Down payments are the bedrock of the housing market. Large down payments preserve home ownership, reduce volatility in the market, and reduce the risk to our financial system. The only people who oppose them are realtors and originate-to-sell lenders who see down payments as an impediment to profits and left-wing housing advocates who see down payments as a barrier to putting unqualified borrowers into houses. Down payments preserve home ownership because people who've put down large down payments rarely default. In purely economics terms, people shouldn't consider sunk costs like down payments in their decision making. However, homeowners do. People simply don't walk away from properties where they've put a lot down, even if they're deeply underwater. The decision is more emotional than logical, but coupled with the emotional desire to "own" these two forces prevent most people from[READ MORE]
Archive for April, 2013
I have been accused of being "old school" because I never embraced the innovations in real estate finance that inflated the housing bubble. In 2006 preparing for home ownership only required finding a house and signing a few loan documents. It's a lot more difficult today. Now the old rules are back. Buyers today have to save for a down payment and make sure the payments are affordable. Since so many forgot the old ways, I felt it necessary to revisit these old methods to educate the next generation -- and perhaps reeducate the old one.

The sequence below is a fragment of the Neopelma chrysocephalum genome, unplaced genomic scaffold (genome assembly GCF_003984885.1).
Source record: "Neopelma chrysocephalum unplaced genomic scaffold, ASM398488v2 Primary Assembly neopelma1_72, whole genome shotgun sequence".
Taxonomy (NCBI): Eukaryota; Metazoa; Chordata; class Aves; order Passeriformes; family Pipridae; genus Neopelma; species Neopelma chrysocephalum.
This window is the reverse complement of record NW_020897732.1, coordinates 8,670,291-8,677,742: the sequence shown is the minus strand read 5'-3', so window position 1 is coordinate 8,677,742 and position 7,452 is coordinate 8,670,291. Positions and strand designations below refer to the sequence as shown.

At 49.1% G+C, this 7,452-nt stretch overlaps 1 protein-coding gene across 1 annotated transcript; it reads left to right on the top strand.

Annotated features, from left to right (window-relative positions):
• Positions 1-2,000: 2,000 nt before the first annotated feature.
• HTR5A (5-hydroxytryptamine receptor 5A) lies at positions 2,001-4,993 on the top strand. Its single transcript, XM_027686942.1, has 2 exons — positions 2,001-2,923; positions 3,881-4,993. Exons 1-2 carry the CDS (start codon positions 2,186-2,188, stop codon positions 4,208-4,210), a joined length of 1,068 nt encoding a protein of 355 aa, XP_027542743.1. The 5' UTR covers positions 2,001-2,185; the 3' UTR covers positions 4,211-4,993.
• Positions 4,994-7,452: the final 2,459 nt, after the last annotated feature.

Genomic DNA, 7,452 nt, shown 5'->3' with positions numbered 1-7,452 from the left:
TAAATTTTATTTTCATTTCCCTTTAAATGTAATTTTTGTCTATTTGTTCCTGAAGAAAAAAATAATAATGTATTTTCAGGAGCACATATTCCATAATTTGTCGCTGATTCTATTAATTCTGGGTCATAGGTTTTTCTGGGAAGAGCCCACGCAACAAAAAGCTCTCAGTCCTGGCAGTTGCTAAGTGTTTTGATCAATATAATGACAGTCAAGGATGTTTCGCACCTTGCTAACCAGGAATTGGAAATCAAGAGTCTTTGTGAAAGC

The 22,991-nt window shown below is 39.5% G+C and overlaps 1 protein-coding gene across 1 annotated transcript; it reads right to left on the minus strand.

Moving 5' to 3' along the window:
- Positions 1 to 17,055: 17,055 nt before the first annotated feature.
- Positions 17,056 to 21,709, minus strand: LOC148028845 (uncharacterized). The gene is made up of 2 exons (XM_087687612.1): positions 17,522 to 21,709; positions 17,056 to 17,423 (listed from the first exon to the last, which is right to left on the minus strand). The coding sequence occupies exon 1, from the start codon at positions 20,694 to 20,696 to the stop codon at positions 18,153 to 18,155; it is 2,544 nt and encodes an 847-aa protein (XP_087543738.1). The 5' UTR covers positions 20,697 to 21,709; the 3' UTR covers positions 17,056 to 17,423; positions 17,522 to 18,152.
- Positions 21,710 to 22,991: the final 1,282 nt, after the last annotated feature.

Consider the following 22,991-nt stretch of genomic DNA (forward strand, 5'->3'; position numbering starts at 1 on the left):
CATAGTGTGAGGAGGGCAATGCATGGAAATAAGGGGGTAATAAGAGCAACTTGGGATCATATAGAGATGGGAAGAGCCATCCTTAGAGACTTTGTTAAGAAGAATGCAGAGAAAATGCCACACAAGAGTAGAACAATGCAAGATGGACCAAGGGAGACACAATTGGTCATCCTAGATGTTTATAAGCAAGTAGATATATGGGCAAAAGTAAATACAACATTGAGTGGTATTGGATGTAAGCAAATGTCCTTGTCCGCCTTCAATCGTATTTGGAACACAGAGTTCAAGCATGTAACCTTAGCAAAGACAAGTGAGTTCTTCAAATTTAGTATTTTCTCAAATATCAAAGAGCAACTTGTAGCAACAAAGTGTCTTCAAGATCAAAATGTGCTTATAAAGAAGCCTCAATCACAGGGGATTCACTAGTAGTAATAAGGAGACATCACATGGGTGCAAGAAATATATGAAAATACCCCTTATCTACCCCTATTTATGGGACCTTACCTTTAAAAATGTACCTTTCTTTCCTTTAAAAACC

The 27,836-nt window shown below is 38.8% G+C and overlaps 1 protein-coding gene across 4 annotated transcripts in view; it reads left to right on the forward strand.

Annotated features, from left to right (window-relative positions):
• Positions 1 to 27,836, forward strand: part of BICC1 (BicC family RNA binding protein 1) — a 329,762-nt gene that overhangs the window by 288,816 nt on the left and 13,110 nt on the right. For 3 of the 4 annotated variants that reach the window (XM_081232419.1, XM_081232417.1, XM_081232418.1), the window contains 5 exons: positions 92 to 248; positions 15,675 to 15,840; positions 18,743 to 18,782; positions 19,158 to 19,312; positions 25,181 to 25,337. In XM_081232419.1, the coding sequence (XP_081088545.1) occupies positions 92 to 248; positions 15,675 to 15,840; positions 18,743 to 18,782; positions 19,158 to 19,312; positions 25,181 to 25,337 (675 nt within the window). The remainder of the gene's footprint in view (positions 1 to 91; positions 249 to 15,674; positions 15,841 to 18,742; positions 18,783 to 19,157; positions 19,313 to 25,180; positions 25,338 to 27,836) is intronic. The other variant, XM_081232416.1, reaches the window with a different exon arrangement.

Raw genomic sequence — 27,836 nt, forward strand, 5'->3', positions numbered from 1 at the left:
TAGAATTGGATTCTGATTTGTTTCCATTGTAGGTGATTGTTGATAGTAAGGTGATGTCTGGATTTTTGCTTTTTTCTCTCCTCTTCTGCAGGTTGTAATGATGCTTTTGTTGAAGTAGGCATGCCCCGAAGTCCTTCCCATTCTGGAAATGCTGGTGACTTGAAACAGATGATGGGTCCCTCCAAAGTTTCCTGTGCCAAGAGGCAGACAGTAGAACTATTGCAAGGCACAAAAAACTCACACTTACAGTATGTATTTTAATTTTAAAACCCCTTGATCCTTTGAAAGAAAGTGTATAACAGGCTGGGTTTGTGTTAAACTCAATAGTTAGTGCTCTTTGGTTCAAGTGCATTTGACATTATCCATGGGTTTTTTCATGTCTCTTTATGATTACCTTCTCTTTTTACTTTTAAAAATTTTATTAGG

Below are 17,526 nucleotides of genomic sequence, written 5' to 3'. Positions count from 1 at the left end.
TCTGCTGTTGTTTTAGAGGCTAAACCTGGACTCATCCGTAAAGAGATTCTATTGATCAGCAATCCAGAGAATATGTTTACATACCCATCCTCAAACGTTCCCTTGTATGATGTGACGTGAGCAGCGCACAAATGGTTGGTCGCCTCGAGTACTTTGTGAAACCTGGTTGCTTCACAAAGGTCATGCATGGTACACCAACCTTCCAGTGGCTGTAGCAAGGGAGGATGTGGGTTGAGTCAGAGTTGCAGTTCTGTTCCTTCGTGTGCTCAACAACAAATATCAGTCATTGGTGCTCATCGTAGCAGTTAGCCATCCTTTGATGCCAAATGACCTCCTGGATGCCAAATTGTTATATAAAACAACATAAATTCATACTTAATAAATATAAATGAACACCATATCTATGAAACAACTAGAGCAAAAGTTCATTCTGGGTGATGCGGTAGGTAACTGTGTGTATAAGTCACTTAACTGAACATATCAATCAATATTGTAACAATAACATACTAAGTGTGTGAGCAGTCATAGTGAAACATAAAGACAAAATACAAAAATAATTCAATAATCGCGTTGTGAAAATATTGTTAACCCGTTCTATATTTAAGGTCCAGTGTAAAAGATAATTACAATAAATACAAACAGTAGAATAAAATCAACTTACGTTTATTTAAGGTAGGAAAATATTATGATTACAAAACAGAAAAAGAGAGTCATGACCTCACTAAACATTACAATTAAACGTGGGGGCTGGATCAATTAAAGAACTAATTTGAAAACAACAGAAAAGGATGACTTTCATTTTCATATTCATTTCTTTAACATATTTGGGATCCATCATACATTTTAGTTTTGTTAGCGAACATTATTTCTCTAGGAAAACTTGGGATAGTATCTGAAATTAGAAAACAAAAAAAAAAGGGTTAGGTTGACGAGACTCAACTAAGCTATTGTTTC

Adjusting your financesPeople can adjust to whatever income and expenses they have if given a little time. Transitioning from renting to home ownership shouldn't be a difficult adjustment if you follow a few simple guidelines for structuring your finances while you're still renting. To[READ MORE]
Since the end of 2008 the Federal Reserve has had a Zero Interest Rate Policy (ZIRP), which is the overnight rate interest rate changed to it's member banks, it's called the federal funds rate. This interest rates influences treasury yields, corporate bonds, and mortgage rates. The current rate is about .25% or less on a annual basis. In addition, they Federal Reserve also creates money in a program called Quantitative Easing. The Federal Reserve justifies these policies by claiming the recession is so extremely bad (and it is) that's its necessary to set the rate to almost zero to simulate business borrowing (expansion) and and home purchasing. The negative affect of this policy is on retired people's savings because they have been suffering by having less than 1% returns on CD'S and money market accounts. This is saving that most retired people have accumulated their entire lives[READ MORE]